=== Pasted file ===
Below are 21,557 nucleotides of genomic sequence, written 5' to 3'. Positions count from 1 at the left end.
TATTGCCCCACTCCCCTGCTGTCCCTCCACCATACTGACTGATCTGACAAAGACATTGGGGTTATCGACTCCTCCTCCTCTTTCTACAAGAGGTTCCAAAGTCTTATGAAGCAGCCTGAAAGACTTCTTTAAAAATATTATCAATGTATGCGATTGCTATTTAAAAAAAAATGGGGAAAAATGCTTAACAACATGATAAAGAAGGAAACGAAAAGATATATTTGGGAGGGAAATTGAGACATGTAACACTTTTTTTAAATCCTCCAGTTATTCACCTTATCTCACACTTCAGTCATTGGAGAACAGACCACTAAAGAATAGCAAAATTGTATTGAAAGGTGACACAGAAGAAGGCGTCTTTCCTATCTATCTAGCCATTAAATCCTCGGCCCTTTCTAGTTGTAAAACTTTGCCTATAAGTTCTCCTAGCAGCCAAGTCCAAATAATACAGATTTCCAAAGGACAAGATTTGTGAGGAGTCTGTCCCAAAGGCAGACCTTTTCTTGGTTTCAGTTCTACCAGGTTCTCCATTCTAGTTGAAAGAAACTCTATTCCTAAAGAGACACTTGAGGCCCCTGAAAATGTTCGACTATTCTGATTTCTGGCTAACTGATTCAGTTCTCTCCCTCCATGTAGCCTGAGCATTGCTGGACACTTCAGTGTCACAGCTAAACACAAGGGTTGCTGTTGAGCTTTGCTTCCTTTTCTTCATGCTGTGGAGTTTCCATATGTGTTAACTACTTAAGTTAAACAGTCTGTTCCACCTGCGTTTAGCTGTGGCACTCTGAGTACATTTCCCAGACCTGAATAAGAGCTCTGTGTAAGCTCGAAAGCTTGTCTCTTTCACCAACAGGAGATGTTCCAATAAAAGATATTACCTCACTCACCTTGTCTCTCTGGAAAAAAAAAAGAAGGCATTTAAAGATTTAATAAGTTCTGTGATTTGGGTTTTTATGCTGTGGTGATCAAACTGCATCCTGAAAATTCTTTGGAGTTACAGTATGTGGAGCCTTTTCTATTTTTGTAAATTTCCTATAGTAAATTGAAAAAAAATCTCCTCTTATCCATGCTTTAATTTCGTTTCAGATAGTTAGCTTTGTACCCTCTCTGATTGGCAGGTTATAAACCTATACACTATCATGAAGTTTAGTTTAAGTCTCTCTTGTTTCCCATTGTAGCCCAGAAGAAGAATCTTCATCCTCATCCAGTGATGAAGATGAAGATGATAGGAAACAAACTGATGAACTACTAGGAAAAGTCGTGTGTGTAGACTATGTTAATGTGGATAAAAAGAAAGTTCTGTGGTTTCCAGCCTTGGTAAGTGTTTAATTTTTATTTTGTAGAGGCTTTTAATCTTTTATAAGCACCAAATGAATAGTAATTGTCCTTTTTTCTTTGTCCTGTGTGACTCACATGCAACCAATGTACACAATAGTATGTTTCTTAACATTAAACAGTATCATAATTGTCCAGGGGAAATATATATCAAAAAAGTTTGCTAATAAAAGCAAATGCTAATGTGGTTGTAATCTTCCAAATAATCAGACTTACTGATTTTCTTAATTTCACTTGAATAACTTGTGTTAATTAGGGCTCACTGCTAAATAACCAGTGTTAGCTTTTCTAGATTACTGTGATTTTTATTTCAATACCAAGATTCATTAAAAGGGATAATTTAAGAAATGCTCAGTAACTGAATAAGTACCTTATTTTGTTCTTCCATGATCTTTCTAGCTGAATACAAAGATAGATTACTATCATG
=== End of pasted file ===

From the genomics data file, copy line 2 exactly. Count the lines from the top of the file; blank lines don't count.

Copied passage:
TATTGCCCCACTCCCCTGCTGTCCCTCCACCATACTGACTGATCTGACAAAGACATTGGGGTTATCGACTCCTCCTCCTCTTTCTACAAGAGGTTCCAAAGTCTTATGAAGCAGCCTGAAAGACTTCTTTAAAAATATTATCAATGTATGCGATTGCTATTTAAAAAAAAATGGGGAAAAATGCTTAACAACATGATAAAGAAGGAAACGAAAAGATATATTTGGGAGGGAAATTGAGACATGTAACACTTTTTTTAAATCCTCCAGTTATTCACCTTATCTCACACTTCAGTCATTGGAGAACAGACCACTAAAGAATAGCAAAATTGTATTGAAAGGTGACACAGAAGAAGGCGTCTTTCCTATCTATCTAGCCATTAAATCCTCGGCCCTTTCTAGTTGTAAAACTTTGCCTATAAGTTCTCCTAGCAGCCAAGTCCAAATAATACAGATTTCCAAAGGACAAGATTTGTGAGGAGTCTGTCCCAAAGGCAGACCTTTTCTTGGTTTCAGTTCTACCAGGTTCTCCATTCTAGTTGAAAGAAACTCTATTCCTAAAGAGACACTTGAGGCCCCTGAAAATGTTCGACTATTCTGATTTCTGGCTAACTGATTCAGTTCTCTCCCTCCATGTAGCCTGAGCATTGCTGGACACTTCAGTGTCACAGCTAAACACAAGGGTTGCTGTTGAGCTTTGCTTCCTTTTCTTCATGCTGTGGAGTTTCCATATGTGTTAACTACTTAAGTTAAACAGTCTGTTCCACCTGCGTTTAGCTGTGGCACTCTGAGTACATTTCCCAGACCTGAATAAGAGCTCTGTGTAAGCTCGAAAGCTTGTCTCTTTCACCAACAGGAGATGTTCCAATAAAAGATATTACCTCACTCACCTTGTCTCTCTGGAAAAAAAAAAGAAGGCATTTAAAGATTTAATAAGTTCTGTGATTTGGGTTTTTATGCTGTGGTGATCAAACTGCATCCTGAAAATTCTTTGGAGTTACAGTATGTGGAGCCTTTTCTATTTTTGTAAATTTCCTATAGTAAATTGAAAAAAAATCTCCTCTTATCCATGCTTTAATTTCGTTTCAGATAGTTAGCTTTGTACCCTCTCTGATTGGCAGGTTATAAACCTATACACTATCATGAAGTTTAGTTTAAGTCTCTCTTGTTTCCCATTGTAGCCCAGAAGAAGAATCTTCATCCTCATCCAGTGATGAAGATGAAGATGATAGGAAACAAACTGATGAACTACTAGGAAAAGTCGTGTGTGTAGACTATGTTAATGTGGATAAAAAGAAAGTTCTGTGGTTTCCAGCCTTGGTAAGTGTTTAATTTTTATTTTGTAGAGGCTTTTAATCTTTTATAAGCACCAAATGAATAGTAATTGTCCTTTTTTCTTTGTCCTGTGTGACTCACATGCAACCAATGTACACAATAGTATGTTTCTTAACATTAAACAGTATCATAATTGTCCAGGGGAAATATATATCAAAAAAGTTTGCTAATAAAAGCAAATGCTAATGTGGTTGTAATCTTCCAAATAATCAGACTTACTGATTTTCTTAATTTCACTTGAATAACTTGTGTTAATTAGGGCTCACTGCTAAATAACCAGTGTTAGCTTTTCTAGATTACTGTGATTTTTATTTCAATACCAAGATTCATTAAAAGGGATAATTTAAGAAATGCTCAGTAACTGAATAAGTACCTTATTTTGTTCTTCCATGATCTTTCTAGCTGAATACAAAGATAGATTACTATCATG